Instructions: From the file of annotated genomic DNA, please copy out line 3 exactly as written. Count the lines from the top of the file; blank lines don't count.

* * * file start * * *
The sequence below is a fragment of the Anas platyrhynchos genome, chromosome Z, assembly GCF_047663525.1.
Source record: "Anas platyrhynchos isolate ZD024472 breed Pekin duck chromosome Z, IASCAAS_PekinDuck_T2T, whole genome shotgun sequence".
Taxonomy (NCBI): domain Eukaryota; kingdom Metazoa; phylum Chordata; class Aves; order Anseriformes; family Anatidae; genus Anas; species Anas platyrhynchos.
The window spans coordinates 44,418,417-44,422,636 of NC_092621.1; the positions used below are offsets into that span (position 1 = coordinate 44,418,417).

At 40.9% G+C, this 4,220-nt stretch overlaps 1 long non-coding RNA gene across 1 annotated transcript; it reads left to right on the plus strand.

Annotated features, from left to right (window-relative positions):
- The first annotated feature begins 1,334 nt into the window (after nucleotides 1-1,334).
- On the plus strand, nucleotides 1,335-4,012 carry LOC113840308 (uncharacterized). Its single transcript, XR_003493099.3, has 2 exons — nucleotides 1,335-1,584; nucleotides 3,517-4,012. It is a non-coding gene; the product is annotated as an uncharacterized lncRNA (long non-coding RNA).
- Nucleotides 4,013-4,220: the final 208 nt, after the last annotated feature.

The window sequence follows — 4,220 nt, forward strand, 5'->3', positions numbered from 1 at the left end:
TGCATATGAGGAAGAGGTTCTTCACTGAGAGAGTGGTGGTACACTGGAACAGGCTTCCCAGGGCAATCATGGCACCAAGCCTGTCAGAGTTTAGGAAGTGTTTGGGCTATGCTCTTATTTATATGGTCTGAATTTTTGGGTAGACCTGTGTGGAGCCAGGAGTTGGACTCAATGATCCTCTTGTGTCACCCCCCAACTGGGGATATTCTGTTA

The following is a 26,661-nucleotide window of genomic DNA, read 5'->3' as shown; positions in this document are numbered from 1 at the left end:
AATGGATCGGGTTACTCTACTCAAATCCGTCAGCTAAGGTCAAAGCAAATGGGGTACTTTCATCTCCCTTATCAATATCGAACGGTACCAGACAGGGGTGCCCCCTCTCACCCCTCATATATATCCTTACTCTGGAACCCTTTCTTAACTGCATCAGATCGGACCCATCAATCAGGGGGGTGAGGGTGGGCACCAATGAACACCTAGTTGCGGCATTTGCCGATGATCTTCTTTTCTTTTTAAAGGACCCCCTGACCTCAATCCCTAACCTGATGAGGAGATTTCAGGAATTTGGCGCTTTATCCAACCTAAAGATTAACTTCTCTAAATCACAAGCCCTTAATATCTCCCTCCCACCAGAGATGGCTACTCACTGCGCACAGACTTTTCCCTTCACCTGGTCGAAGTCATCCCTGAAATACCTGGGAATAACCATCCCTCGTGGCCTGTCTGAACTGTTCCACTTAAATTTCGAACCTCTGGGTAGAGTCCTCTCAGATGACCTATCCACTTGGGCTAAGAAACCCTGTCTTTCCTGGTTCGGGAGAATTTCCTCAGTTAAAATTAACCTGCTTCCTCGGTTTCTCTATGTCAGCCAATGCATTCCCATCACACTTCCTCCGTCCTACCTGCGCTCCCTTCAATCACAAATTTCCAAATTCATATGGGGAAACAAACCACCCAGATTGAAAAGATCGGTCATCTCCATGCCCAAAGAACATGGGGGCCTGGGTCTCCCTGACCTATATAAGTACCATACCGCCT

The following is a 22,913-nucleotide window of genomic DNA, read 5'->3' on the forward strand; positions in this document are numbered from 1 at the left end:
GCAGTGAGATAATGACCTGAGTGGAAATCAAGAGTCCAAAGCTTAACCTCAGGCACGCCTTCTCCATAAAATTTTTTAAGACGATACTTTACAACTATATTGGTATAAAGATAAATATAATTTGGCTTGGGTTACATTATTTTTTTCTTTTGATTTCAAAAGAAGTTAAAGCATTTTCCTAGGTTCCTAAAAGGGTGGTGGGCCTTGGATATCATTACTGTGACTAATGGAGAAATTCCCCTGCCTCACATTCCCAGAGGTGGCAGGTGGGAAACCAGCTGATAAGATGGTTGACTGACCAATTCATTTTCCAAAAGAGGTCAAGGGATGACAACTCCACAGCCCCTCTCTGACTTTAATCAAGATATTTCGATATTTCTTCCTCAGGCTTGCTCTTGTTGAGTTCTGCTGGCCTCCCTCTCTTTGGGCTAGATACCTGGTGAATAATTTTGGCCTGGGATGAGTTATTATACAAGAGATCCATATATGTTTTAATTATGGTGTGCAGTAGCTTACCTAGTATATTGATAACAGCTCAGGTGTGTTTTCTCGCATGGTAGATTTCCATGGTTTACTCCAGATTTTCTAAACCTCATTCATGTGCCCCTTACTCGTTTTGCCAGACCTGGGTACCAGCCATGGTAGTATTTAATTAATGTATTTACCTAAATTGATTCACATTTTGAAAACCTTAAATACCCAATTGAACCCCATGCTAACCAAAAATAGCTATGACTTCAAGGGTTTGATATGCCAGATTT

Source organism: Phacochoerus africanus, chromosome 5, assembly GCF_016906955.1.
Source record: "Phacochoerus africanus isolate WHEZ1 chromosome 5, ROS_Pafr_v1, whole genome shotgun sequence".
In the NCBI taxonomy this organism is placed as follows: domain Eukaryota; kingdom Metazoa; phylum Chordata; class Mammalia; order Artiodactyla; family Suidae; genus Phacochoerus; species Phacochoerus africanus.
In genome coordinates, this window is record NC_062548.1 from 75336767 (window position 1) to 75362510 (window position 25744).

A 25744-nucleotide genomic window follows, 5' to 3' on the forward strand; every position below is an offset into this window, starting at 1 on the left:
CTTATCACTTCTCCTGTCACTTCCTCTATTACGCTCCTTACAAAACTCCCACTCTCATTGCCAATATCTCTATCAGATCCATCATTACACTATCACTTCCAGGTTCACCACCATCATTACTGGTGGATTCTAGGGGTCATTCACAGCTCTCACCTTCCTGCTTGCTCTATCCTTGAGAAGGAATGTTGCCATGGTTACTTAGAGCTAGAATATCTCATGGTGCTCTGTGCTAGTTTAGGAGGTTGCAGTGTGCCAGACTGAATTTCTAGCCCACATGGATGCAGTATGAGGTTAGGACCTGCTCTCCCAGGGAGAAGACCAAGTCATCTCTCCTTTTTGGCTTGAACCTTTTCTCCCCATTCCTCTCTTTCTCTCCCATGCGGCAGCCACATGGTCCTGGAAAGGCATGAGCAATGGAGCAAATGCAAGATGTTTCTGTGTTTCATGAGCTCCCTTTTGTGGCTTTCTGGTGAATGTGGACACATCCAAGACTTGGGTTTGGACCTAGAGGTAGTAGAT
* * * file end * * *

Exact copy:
Taxonomy (NCBI): domain Eukaryota; kingdom Metazoa; phylum Chordata; class Aves; order Anseriformes; family Anatidae; genus Anas; species Anas platyrhynchos.